“You can come back next year.”
“Everything happens for a reason.”
“You’ll come back stronger.”
Those are just a handful of the words of advice I’ve heard over the past 6 months. Well meaning statements. Definitely statements that were meant to make me feel better. I’m not faulting anyone for saying them. I’d probably say the exact same thing. People are just trying to help. But really, it doesn’t. I’ve been carrying around an anger and sadness inside of me ever since I walked off the course in Boston and got my first DNF.
You’d think after 6 months, I’d be OK with everything. I am better than I was 5 months ago, 4 months ago, 2 months ago and even a month ago. Maybe it’s because I’ve had to retell the story quite a lot over the past few weeks, that it’s fresh in my mind right now. So consider this my Thinking Out Loud on Wednesday rather than Thursday. It’s not easy for me to share my feelings, so bear with me on this one.
A DNF is tough to take. Hopefully, it’s my one and only one and I’ll never have to go through this again. It’s hard to say to friends, family and strangers that my best just wasn’t enough. It’s hard to swallow the bitter pill after spending months training and talking nonstop about your goals for that one moment in time. It amplifies when it’s Boston and you have a running blog that’s attached to every social media outlet possible. Everyone knows that this was supposed to be THE race for me.
When the plan doesn’t go the way you had envisioned, well, you get angry.
My emotions range from anger to sadness. Feeling like a quitter. Feeling like a failure. Feeling lost. Feeling so not like myself. I know it’s just running, but c’mon – this was big. It’s not like I had a bad race and didn’t make my time goal. I didn’t even have a race. I walked off the course at mile freakin’ 8!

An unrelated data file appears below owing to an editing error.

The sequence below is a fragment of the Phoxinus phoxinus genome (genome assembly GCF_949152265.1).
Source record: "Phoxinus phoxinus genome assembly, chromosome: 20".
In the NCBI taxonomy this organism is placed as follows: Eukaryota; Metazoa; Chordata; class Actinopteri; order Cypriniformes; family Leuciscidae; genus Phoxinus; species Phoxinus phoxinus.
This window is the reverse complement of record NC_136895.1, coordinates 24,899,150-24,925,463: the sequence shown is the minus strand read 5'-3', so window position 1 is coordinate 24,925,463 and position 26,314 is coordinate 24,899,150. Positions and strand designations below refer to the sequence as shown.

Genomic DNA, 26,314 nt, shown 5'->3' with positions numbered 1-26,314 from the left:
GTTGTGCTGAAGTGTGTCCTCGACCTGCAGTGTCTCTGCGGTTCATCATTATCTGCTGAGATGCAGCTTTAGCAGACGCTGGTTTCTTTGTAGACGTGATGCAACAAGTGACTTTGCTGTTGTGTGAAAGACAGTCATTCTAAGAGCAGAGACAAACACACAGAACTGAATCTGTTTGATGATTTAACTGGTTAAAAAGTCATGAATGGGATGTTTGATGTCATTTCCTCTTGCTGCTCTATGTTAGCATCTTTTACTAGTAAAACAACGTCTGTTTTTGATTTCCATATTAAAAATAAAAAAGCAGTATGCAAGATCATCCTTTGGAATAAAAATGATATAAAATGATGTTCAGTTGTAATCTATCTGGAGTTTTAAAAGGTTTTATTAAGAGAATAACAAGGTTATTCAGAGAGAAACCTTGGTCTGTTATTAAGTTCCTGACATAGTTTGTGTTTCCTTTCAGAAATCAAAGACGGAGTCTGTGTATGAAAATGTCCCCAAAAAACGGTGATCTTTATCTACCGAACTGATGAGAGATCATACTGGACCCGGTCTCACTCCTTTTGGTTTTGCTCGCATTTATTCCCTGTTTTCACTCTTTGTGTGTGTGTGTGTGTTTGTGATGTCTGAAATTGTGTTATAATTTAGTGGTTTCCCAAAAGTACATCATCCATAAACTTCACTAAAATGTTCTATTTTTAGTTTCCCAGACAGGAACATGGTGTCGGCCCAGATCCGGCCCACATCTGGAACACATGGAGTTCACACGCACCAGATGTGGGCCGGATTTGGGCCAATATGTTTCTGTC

If that wasn’t horrible enough, I had to endure the horrible bus ride of shame to the finish line and then aimlessly wander the streets of Boston all while being congratulated for my great race, while I searched for my family. I didn’t want to talk about it. I was embarrassed and really didn’t want anyone to know what happened. Because of social media, it’s hard to not have everyone know exactly what you’re doing and what your goals are. It felt like others were expecting something from me, but the reality is, that the only person’s expectations I disappointed were my own. I still carry that around with me.
Maybe I would have gotten over it sooner if I had been able to get back to running rather than being on the sidelines. If I could have found another race of any distance, to erase the heartbreak I felt miles before Heartbreak Hill. But I couldn’t and I haven’t. Yet. I’m trying to use those memories from that shitty day to fuel my comeback. I’ve been told to just forget about that day. Move on. I’m trying but it’s hard. It’s a memory that will always be etched in my mind. I want to say my DNF does not define me but right now, I feel like it does. It’s part of my running history. It can hold me back or it can be another chapter in my book of running. The choice is mine but where do I go from here?
I know we aren’t meant to succeed all the time. Sometimes good is not good enough. Sometimes things just happen for no good explanation. Maybe I’ll know the reason one day. Until then, I’ll be waiting and trying my hardest to never have to go through a DNF again.